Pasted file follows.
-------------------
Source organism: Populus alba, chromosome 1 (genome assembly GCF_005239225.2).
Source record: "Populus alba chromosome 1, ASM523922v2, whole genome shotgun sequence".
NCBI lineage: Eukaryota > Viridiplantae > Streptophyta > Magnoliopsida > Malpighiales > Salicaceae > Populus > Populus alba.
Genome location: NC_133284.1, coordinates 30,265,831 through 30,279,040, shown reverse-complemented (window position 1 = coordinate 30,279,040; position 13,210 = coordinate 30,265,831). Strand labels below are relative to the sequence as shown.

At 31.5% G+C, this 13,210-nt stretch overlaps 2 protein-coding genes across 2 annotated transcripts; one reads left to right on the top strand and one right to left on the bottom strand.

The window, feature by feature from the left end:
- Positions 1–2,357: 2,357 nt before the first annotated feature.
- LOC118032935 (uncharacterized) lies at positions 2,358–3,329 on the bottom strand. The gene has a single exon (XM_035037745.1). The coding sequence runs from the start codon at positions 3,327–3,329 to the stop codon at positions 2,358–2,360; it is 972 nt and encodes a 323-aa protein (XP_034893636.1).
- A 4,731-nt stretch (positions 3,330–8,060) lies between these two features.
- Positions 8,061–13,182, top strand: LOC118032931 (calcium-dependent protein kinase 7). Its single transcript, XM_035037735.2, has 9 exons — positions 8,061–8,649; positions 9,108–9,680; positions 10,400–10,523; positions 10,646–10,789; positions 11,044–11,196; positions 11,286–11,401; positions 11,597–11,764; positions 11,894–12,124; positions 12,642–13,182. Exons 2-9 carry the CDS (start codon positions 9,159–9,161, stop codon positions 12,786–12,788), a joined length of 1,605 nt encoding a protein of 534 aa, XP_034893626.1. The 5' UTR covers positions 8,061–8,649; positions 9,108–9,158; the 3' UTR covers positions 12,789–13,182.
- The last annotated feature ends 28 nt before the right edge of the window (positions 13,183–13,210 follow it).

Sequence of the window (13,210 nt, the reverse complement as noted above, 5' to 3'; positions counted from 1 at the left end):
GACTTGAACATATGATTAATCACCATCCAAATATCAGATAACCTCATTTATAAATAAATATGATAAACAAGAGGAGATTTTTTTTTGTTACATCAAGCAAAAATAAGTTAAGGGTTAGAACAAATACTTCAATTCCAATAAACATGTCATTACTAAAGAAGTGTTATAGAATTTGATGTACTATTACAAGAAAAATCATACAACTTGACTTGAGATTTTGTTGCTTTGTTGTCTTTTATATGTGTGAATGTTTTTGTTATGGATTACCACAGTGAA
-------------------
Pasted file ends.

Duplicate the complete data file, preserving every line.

Source organism: Populus alba, chromosome 1 (genome assembly GCF_005239225.2).
Source record: "Populus alba chromosome 1, ASM523922v2, whole genome shotgun sequence".
NCBI lineage: Eukaryota > Viridiplantae > Streptophyta > Magnoliopsida > Malpighiales > Salicaceae > Populus > Populus alba.
Genome location: NC_133284.1, coordinates 30,265,831 through 30,279,040, shown reverse-complemented (window position 1 = coordinate 30,279,040; position 13,210 = coordinate 30,265,831). Strand labels below are relative to the sequence as shown.

At 31.5% G+C, this 13,210-nt stretch overlaps 2 protein-coding genes across 2 annotated transcripts; one reads left to right on the top strand and one right to left on the bottom strand.

The window, feature by feature from the left end:
- Positions 1–2,357: 2,357 nt before the first annotated feature.
- LOC118032935 (uncharacterized) lies at positions 2,358–3,329 on the bottom strand. The gene has a single exon (XM_035037745.1). The coding sequence runs from the start codon at positions 3,327–3,329 to the stop codon at positions 2,358–2,360; it is 972 nt and encodes a 323-aa protein (XP_034893636.1).
- A 4,731-nt stretch (positions 3,330–8,060) lies between these two features.
- Positions 8,061–13,182, top strand: LOC118032931 (calcium-dependent protein kinase 7). Its single transcript, XM_035037735.2, has 9 exons — positions 8,061–8,649; positions 9,108–9,680; positions 10,400–10,523; positions 10,646–10,789; positions 11,044–11,196; positions 11,286–11,401; positions 11,597–11,764; positions 11,894–12,124; positions 12,642–13,182. Exons 2-9 carry the CDS (start codon positions 9,159–9,161, stop codon positions 12,786–12,788), a joined length of 1,605 nt encoding a protein of 534 aa, XP_034893626.1. The 5' UTR covers positions 8,061–8,649; positions 9,108–9,158; the 3' UTR covers positions 12,789–13,182.
- The last annotated feature ends 28 nt before the right edge of the window (positions 13,183–13,210 follow it).

Sequence of the window (13,210 nt, the reverse complement as noted above, 5' to 3'; positions counted from 1 at the left end):
GACTTGAACATATGATTAATCACCATCCAAATATCAGATAACCTCATTTATAAATAAATATGATAAACAAGAGGAGATTTTTTTTTGTTACATCAAGCAAAAATAAGTTAAGGGTTAGAACAAATACTTCAATTCCAATAAACATGTCATTACTAAAGAAGTGTTATAGAATTTGATGTACTATTACAAGAAAAATCATACAACTTGACTTGAGATTTTGTTGCTTTGTTGTCTTTTATATGTGTGAATGTTTTTGTTATGGATTACCACAGTGAA